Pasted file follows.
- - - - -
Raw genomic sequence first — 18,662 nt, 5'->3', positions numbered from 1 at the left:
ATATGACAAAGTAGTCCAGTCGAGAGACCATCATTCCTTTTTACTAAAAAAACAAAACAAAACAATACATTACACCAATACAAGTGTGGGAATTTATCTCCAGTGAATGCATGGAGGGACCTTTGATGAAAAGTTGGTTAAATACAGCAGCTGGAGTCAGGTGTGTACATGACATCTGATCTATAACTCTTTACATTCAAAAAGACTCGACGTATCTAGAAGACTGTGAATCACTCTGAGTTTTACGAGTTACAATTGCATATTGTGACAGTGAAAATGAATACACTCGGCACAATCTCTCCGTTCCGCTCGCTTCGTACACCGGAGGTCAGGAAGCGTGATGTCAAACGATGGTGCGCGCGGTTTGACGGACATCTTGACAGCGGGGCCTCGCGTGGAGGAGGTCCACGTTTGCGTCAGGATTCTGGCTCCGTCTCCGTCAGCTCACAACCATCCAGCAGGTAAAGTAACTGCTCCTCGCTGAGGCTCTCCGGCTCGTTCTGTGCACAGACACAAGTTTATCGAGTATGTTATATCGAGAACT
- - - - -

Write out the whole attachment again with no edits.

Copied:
Raw genomic sequence first — 18,662 nt, 5'->3', positions numbered from 1 at the left:
ATATGACAAAGTAGTCCAGTCGAGAGACCATCATTCCTTTTTACTAAAAAAACAAAACAAAACAATACATTACACCAATACAAGTGTGGGAATTTATCTCCAGTGAATGCATGGAGGGACCTTTGATGAAAAGTTGGTTAAATACAGCAGCTGGAGTCAGGTGTGTACATGACATCTGATCTATAACTCTTTACATTCAAAAAGACTCGACGTATCTAGAAGACTGTGAATCACTCTGAGTTTTACGAGTTACAATTGCATATTGTGACAGTGAAAATGAATACACTCGGCACAATCTCTCCGTTCCGCTCGCTTCGTACACCGGAGGTCAGGAAGCGTGATGTCAAACGATGGTGCGCGCGGTTTGACGGACATCTTGACAGCGGGGCCTCGCGTGGAGGAGGTCCACGTTTGCGTCAGGATTCTGGCTCCGTCTCCGTCAGCTCACAACCATCCAGCAGGTAAAGTAACTGCTCCTCGCTGAGGCTCTCCGGCTCGTTCTGTGCACAGACACAAGTTTATCGAGTATGTTATATCGAGAACT